The History Department at the University of Tennessee is partnering with local organizations to make possible the first ever American Revolution on the Tennessee Frontier symposium. The event will be held Saturday, April 21, 2018 from 9am to noon at the East Tennessee Historical Society. Speakers from the Blount Mansion, the East Tennessee Historical Society, the Marble Springs State Historic Site, and the UTK History Department will talk about the Battle of King’s Mountain, John Sevier, William Blount, the Cherokee, and much more. The event is free and open to the public. Food and drinks will be served.

9:00 AM–Opening Remarks, Dr. Chris Magra, UTK History Department
J. Tomlin, UTK History Department, “No Popery, No Tyranny: The Episcopacy Crisis and the Origins of the American Revolution”

9:30 AM–Lisa Oakley and Cherel Henderson, East Tennessee Historical Society, “The Revolutionary War through Artifacts and Family History”

10:00 AM–Michael Lynch, UTK History Department, “Declaring Dependence in Revolutionary Tennessee”

10:30 AM–Samantha Burleson, Marble Springs State Historic Site, “Marble Springs, Last Home of Governor John Sevier”

11:00 AM–Dr. Julie Reed, UTK History Department, “Willstown: Cherokee Casualty or Creative Adaptation of the American Revolution”

11:30 AM–David Hearnes, Blount Mansion, “William Blount: The Revolution and Politics”

NOON–Closing Remarks, Dr. Chris Magra, UTK History Department

This event is free, and they’ll be providing food and drinks.  I hope to see some of you there!

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Filed under American Revolution, Appalachian History, Tennessee History

A Smithsonian smorgasbord of awesome objects

I used one of my free afternoons in Washington to take a whirlwind tour of the National Museum of American History.  I hadn’t been inside since the renovations that wrapped up in 2008.  I like the changes; the new halls are much more open and inviting, and easier to navigate.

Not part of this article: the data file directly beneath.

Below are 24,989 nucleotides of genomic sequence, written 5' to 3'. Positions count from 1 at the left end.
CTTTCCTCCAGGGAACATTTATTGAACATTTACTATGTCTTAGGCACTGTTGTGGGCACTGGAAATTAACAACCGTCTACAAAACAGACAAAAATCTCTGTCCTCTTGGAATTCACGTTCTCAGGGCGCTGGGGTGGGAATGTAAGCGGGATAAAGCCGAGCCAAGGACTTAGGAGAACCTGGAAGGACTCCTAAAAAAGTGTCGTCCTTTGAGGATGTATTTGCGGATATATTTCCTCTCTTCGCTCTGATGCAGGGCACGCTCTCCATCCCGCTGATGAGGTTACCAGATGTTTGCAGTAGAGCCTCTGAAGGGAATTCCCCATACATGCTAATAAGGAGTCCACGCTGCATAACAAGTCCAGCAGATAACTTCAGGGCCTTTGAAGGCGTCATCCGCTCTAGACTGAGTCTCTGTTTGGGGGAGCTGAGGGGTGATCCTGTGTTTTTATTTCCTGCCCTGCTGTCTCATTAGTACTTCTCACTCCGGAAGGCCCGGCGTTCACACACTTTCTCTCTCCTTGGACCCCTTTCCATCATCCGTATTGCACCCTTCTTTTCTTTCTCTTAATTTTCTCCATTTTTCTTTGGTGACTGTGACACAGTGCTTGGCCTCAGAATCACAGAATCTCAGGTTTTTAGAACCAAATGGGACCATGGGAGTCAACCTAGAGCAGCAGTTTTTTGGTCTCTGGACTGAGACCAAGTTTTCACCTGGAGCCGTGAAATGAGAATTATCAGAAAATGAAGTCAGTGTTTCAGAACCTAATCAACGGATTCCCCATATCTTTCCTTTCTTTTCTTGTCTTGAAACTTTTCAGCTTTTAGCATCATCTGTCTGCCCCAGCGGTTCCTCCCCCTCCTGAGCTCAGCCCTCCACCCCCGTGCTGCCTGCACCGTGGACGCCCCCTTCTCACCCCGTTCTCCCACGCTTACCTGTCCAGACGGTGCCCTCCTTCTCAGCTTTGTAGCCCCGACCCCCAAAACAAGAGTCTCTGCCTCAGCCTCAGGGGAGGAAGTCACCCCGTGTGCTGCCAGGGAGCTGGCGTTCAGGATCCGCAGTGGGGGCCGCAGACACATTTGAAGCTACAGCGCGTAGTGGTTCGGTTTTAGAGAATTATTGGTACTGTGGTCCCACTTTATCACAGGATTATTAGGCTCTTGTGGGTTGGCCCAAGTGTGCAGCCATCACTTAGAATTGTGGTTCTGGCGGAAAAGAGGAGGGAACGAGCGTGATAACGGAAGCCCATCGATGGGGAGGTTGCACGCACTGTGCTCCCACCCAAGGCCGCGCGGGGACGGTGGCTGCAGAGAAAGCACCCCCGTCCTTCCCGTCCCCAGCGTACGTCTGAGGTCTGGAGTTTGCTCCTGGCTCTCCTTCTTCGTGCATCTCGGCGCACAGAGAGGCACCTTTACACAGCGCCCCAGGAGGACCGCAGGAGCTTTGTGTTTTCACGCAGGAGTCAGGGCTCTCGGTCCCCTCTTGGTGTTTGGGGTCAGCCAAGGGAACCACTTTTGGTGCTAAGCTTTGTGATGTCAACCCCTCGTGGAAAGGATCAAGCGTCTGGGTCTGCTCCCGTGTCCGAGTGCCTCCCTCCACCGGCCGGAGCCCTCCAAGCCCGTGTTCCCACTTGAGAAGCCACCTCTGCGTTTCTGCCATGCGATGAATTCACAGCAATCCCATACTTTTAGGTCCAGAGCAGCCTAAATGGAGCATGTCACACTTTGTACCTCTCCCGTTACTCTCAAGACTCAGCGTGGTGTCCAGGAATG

But as I’ve said before, what I’m really after when I visit the NMAH isn’t so much interpretation as the chance to stand in the presence of iconic “superstar” objects—the things the Smithsonian has because it’s, y’know, the Smithsonian.

And hoo boy, does the NMAH have them in spades, especially in the exhibition The Price of Freedom: Americans at War.  From the French and Indian War through the War on Terror, it’s nothing less than a comprehensive military history of the United States in exhibit form, bristling with incredible artifacts.  One of them—Gen. John Pershing’s WWI desk—is right outside the exhibit entrance.

I was mostly drawn to the Rev War stuff, of course.  Hessians of the Ansbach-Bayreuth Regiment surrendered this flag at Yorktown.

Perhaps the most awe-inspiring pieces in the exhibit are personal items worn or used by George Washington: epaulets, sword, camp stool and chest, and 1789 uniform.

While we’re on the subject of generals and their apparel, here’s the uniform coat Andrew Jackson wore at the Battle of New Orleans…

…and William Sherman’s hat, along with the sword he carried at Shiloh.

If you visit the McLean House at Appomattox today, the chairs inside the parlor are reproductions.  Here are the originals, in which Grant and Lee sat to hash out the end of the Army of Northern Virginia.

If you’re going to be a frontier officer, you might as well dress like a frontiersman.  Here’s George Armstrong Custer’s buckskin coat.

And we haven’t even gotten to the twentieth century yet.  You could easily spend an entire day in the Price of Freedom exhibit—and if you can’t visit yourself, you can check out the artifacts online—but there are treasures on every floor of the NMAH.  Some of the most remarkable are in American Democracy: A Great Leap of Faith, which boasts the portable desk Thomas Jefferson used to write the Declaration of Independence…

…and the box Washington used to store papers from the Constitutional Convention.

Here’s an object with a Tennessee connection.  Davy Crockett received this ceremonial hatchet from a group of admirers in 1835.

Some of the coolest objects are in the NMAH’s maritime exhibit On the Water.  Here’s some ammo recovered from the wreck of Blackbeard’s ship.

I’ve mentioned my interest in the history of whaling before, so I was delighted to find a section of the maritime exhibit devoted to it.  Here’s one of the basic tools of the trade.  Once this harpoon’s toggle head sank into a whale’s flesh, the rear prong sprang outward, holding the blade fast.  Think of it: Men climbed into small boats and used these things to wage close-quarter battles to the death against sixty-foot leviathans on the open sea.